As Melbourne endured its 15-week lockdown during its catastrophic second wave last winter, Chris Lucas went into Melbourne’s deserted CBD every day.
It was a “weird” but necessary trip for the prominent restaurant entrepreneur to help his venues “pivot” to takeaway only and make sure his staff were OK.
“It was like a sci-fi movie,” he says of the empty streets. “I would walk around the streets and there would be maybe a handful of people, it was eerie.
“I’m sort of glad I did that from my personal perspective. I wanted to demonstrate leadership to our 1000 employees and continue to be as positive as we could be. It was pretty challenging. I certainly wouldn’t want to go through that again."
We are speaking at his offices in Flinders Street in the Melbourne CBD – he runs the Lucas Group which includes Chin Chin, Hawker Hall, Kong, Baby and Kisume in Melbourne and Chin Chin in Sydney – the day before Victoria’s fourth lockdown was announced by the state government. Catching up again this week the day the Victorian government announced the lockdown was scheduled to ease two days hence, he says it was “perhaps the most damaging” one yet.
“It’s really ripped the heart and soul of this city apart when it was just re-building,” he says, adding that it’s cost his group alone hundreds of thousands of dollars.
It’s apposite timing speaking with Lucas after he became highly visible in the media through 2020 questioning the wisdom of the length and severity of the nation’s worst lockdown that winter.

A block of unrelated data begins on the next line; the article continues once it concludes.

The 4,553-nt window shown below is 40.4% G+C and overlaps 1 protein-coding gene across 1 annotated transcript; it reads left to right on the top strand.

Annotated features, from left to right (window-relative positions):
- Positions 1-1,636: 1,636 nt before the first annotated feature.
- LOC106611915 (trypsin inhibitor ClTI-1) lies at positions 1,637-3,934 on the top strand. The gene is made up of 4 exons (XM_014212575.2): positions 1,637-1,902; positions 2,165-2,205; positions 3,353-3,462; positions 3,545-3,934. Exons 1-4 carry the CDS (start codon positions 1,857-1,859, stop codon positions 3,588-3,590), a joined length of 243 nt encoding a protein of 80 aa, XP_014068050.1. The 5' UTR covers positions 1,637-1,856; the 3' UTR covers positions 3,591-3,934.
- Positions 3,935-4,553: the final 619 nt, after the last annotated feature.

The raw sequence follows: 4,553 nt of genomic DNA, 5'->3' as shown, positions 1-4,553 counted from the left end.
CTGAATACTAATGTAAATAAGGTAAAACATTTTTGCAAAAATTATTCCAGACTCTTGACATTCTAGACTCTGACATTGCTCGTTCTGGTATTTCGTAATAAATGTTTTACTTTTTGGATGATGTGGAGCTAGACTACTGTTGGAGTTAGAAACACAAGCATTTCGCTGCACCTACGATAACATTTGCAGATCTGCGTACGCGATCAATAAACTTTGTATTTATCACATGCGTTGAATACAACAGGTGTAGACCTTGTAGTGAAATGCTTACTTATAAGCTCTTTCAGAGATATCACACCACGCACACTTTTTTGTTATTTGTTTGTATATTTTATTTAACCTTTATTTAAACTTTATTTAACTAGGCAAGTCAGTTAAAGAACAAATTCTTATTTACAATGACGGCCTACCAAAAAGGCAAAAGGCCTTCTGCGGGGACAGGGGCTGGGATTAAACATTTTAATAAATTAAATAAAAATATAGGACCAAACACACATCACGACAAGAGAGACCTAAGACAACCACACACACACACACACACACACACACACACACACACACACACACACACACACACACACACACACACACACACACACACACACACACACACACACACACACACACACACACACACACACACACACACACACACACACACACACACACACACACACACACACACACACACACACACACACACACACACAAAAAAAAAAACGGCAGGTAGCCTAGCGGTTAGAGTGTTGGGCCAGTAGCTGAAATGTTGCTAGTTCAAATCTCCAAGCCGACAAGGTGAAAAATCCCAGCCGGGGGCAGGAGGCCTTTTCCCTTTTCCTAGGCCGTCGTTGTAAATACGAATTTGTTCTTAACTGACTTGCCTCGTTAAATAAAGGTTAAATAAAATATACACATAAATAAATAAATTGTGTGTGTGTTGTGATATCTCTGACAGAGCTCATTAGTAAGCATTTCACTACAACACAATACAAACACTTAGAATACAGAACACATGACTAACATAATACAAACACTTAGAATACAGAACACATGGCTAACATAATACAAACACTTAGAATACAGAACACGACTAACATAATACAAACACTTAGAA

With the hospitality industry in the virus’s crosshairs from the start, it needed his voice and profile, and Lucas unofficially assumed the role of spokesperson.
At the time, around 1.5 million young Australians – including those from farms, wineries and supply chains – worked in hospitality, including many young people. It was also a lifeline for many visa holders. A pivot to takeaway only rather than closing altogether during those months went nowhere near what was needed. In late March 2020, the ABS revealed almost all businesses in the accommodation and food services sectors had reported a reduction in turnover or cash flow because of COVID, with 90 per cent saying government restrictions had an adverse impact on operations.
So terrible was the ensuing winter of 2020, Lucas seriously worried about the future of the industry. Distressed phone calls came in every day.
“I had a lot of concern about how long it would take to get back to some sort of normality,” he says.
“There would be days when I would think it would blow over pretty quickly and days when you’d get pretty down and you’d think ‘well, is this ever going to end?’
“I was dealing not just with my employees but their family members, calling me, coming in to see me, asking questions. We had staff in here crying who couldn’t pay the rent, so we were going to give them money to get through.”
As the realisation dawned that hospitality venues would be closed for months – and before JobKeeper was announced in late March 2020 – Lucas was determined to keep his team together whatever that took, continuing to support his employees financially.